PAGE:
Bitcoin supply-side dynamics and on-chain indicators look to be as strong as ever, but macroeconomic headwinds remain for legacy and risk assets.
The below is an excerpt from a recent edition of Bitcoin Magazine PRO, Bitcoin Magazine’s premium markets newsletter. To be among the first to receive these insights and other on-chain bitcoin market analysis straight to your inbox, subscribe now.
In this week’s dashboard release, we highlighted some key on-chain metrics we like to track. In this article, we want to walk through more of those in detail. Across bitcoin’s short history, many on-chain cyclical indicators are currently pointing to what looks to be a classic bottom in bitcoin price. Market extremes — potential tops and bottoms — are where these indicators have proven to be the most useful.
On-chain indicators overlaid with previous bitcoin price bottoms.
However, these indicators need to be considered alongside many other macroeconomic factors and readers should consider the possibility that this could be another bear market rally — as we still sit below the 200-week moving average price of around $24,600. That being said, if price can sustain above $20,000 in the short-term, the bullish metrics paint a compelling sign for more long-term accumulation here.
A major tail risk is a possible market-wide selloff in risk assets that are currently pricing a “soft landing” style scenario along with the potentially incorrect expectations of a Federal Reserve policy pivot in the second half of this year. Many economic indicators and data still point to the likelihood that we’re in the midst of a bear market similar to 2000-2002 or 2007-2008 and the worst has yet to unfold. This secular bear market is what’s different about this bitcoin cycle compared to any other in the past and what makes it that much harder to use historical bitcoin cycles after 2012 as perfect analogues for today.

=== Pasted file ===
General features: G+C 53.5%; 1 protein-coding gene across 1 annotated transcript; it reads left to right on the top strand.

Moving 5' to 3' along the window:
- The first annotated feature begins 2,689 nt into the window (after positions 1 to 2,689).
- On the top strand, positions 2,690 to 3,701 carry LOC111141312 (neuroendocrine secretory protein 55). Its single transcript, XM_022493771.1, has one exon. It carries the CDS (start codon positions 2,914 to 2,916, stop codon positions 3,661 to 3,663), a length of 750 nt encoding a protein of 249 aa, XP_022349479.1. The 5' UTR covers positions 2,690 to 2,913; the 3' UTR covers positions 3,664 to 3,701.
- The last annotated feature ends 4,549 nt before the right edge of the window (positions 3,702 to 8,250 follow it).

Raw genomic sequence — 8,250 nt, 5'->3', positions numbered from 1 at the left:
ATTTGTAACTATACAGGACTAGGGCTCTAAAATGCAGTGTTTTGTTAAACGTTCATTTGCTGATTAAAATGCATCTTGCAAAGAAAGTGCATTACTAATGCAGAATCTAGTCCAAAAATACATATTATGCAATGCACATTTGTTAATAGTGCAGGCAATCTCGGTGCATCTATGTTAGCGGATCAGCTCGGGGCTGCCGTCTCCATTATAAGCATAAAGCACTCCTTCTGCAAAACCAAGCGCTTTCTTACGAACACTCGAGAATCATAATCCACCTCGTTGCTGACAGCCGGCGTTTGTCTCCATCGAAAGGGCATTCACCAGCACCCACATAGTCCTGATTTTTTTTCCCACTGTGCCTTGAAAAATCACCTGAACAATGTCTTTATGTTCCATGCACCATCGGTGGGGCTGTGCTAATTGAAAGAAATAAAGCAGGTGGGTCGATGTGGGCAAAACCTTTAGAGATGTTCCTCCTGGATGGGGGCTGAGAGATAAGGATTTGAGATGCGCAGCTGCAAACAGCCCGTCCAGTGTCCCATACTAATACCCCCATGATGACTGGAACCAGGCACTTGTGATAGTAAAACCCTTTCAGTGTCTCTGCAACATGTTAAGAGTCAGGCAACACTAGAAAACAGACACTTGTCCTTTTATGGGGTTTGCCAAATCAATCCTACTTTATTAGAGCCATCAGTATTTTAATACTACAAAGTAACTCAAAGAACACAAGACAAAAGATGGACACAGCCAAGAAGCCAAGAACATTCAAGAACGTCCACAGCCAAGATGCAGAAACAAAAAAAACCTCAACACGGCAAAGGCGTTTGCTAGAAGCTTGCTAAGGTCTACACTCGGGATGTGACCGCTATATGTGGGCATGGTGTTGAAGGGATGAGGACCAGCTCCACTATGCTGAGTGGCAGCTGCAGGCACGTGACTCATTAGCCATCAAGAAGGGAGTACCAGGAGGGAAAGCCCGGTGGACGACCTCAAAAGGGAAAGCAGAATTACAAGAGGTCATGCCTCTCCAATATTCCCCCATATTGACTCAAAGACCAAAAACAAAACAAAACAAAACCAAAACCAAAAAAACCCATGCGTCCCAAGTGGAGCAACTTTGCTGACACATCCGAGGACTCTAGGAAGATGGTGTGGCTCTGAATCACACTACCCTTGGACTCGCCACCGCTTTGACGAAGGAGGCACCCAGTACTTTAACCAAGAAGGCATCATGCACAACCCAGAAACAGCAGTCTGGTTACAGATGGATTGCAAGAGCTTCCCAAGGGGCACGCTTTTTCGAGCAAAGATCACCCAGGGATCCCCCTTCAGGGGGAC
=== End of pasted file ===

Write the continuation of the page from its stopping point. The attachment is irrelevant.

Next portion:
All that being said, from a bitcoin-native perspective, the story is clear: Capitulation has clearly unfolded, and HODLers held the line.
Given the transparent nature of bitcoin ownership, we can view various cohorts of bitcoin holders with extreme clarity. In this case, we are viewing the realized price for the average bitcoin holder as well as the same metric for both long-term holders (LTH) and short-term holders (STH).
The realized price, STH realized price and LTH realized price can give us an understanding of where various cohorts of the market are in profit or underwater.
A look at realized price for short- and long-term holders.
On a monthly basis, realized losses have flipped to realized profits for the first time since last April.
Capitulation and loss taking has flipped to profit realization across the network, which is a very healthy sign of thorough capitulation.
There is a strong case to be made that given the current elasticity of bitcoin’s supply — as evidenced by the historically small number of short-term holders or rather the large number of long-term holders — it will be challenging to shake out current market participants. Especially considering the gauntlet endured over the previous 12 months.
Statistically, long-term bitcoin holders are usually unfazed in the face of bitcoin price volatility. The data shows a healthy amount of accumulation throughout 2022, despite a massive risk-off event in both the bitcoin and legacy market.
While liquidity dynamics in legacy markets should be noted, the supply-side dynamics for bitcoin look to be as strong as ever. All it will take for a significant price appreciation will be a small influx of newfound demand.
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